Interview: Lara Downes
Pianist Lara Downes is gearing up to release For Love Of You, a tribute to Clara Schumann, pianist and composer, in celebration of the 200th anniversary of her birth. We spoke with Lara about her incredible collaborations and from where she draws on inspiration for her music.
Listen to Lara Downes Phenomenal Women playlist on Primephonic.
Your latest release, Holes in the Sky, features leading females from all aspects of music. What did this album mean for you as the next step in your recording career?
I’ve had this very lucky sequence of projects where every one seems to lead me to the next. I don’t necessarily recognize the connection as it’s being conceived in my mind, but when I look back the threads are so clear. When I began working on For Lenny, I thought it was a celebration of Bernstein’s centennial, but really it was a much deeper tribute to American music and what Bernstein did to grow and change our musical tradition. He was so driven to expand access to the arts, and to support the wide community of American artists. For example, he went out of his way to help artists of color and female artists. As I came face to face with that aspect of his legacy, I recognized the connection with my own desire to share the hidden stories in American music, which goes back to my 2016 release America Again and then propelled me forward to Holes in the Sky, which came out earlier this year!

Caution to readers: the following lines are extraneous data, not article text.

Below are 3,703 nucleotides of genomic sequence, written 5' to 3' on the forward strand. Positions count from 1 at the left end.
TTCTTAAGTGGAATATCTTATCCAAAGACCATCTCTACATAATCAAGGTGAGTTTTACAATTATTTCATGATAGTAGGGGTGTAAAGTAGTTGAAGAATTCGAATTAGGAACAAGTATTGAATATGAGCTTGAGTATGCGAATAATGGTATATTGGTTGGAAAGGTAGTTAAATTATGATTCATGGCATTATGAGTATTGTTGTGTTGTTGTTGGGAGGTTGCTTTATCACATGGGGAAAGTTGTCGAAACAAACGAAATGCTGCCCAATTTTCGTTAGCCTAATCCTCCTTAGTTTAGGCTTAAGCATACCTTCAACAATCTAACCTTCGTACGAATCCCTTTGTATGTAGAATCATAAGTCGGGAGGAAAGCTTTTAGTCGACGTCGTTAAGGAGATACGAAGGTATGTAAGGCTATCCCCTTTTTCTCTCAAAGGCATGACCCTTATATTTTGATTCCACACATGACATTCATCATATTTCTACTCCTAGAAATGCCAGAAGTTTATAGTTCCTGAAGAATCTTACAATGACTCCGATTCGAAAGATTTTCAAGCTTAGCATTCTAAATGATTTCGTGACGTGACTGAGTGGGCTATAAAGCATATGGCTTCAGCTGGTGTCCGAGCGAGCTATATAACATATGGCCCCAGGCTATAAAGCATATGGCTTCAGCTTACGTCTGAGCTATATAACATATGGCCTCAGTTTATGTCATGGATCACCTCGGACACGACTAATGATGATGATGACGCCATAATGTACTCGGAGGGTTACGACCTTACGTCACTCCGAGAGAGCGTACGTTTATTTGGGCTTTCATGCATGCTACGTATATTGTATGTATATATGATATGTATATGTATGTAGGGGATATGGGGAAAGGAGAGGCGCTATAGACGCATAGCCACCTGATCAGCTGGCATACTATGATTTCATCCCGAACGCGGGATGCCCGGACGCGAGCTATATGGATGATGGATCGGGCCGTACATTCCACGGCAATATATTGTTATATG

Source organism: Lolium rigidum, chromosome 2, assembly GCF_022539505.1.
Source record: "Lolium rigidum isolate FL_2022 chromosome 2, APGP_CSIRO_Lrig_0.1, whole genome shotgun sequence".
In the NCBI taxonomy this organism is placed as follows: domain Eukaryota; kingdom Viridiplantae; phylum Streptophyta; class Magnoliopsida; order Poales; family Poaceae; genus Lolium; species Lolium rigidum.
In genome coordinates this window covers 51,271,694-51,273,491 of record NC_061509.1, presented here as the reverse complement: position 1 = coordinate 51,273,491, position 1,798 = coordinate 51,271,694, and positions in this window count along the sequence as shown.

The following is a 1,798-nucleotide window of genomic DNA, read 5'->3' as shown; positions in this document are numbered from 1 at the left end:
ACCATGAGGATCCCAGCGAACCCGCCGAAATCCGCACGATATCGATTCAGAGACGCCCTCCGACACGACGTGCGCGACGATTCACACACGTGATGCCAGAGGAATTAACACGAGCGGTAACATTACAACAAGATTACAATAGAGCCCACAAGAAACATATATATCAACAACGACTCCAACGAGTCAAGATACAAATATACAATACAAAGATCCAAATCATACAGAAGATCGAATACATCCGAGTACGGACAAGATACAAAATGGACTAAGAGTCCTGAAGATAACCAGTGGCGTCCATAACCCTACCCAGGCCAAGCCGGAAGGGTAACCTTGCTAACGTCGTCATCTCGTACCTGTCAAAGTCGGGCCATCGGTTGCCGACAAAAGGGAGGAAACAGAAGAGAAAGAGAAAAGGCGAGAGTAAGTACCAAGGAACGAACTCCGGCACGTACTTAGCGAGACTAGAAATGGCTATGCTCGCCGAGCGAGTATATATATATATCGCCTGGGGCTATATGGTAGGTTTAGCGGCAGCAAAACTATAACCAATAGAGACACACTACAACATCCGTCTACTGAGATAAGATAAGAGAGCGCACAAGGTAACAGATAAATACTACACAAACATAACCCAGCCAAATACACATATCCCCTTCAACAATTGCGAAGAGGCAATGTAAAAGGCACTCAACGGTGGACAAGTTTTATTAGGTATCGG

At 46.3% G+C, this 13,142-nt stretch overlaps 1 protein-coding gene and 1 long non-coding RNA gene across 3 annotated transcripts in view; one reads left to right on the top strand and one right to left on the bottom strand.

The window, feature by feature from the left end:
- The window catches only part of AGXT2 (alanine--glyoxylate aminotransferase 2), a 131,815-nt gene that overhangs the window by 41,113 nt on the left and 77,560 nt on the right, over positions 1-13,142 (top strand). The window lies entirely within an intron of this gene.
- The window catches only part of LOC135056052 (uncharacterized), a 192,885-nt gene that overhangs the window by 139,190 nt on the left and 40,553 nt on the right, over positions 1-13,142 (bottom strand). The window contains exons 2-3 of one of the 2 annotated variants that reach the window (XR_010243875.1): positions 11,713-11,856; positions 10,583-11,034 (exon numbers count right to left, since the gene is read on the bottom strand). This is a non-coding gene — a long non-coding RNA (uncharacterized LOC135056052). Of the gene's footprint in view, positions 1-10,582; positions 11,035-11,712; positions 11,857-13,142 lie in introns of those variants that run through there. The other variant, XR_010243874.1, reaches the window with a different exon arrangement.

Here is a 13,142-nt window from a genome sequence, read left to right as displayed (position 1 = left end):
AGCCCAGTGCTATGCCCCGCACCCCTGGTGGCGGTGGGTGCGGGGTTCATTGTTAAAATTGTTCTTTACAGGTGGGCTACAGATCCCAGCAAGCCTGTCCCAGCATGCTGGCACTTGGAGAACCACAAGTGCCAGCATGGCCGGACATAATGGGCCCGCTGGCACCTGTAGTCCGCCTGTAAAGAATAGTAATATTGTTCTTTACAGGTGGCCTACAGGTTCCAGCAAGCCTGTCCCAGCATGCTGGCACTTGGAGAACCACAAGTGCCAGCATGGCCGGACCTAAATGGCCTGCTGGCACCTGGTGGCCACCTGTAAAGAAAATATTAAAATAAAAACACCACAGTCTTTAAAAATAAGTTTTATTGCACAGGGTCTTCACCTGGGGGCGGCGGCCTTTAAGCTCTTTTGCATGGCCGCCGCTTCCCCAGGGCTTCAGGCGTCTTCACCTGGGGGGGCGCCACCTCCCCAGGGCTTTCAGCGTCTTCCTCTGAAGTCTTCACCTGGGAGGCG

For so long I’ve been finding inspiration in female artists, both past and present. Holes in the Sky was inspired by a Georgia O’Keefe quote: “I want real things--live people to take hold of--to see--and talk to--music that makes holes in the sky--I want to love as hard as I can.” And you know, it’s funny - just recently, I was talking to an audience member who was asking me about that quote, and all of a sudden, a memory surfaced. This goes way back to my first piano teacher and the last time I saw her, when I was about 10 years old. She gave me a tiny, enameled box, and in it, she’d written on a tiny piece of paper “Always reach for the stars, and if you miss accept the sky.” Imagine - that idea of the potential of the sky had been somewhere inside me all this time...
So at a very basic level, all my projects are how I got here. And this time, I’m celebrating all the women who have been formative for me and the culture at large.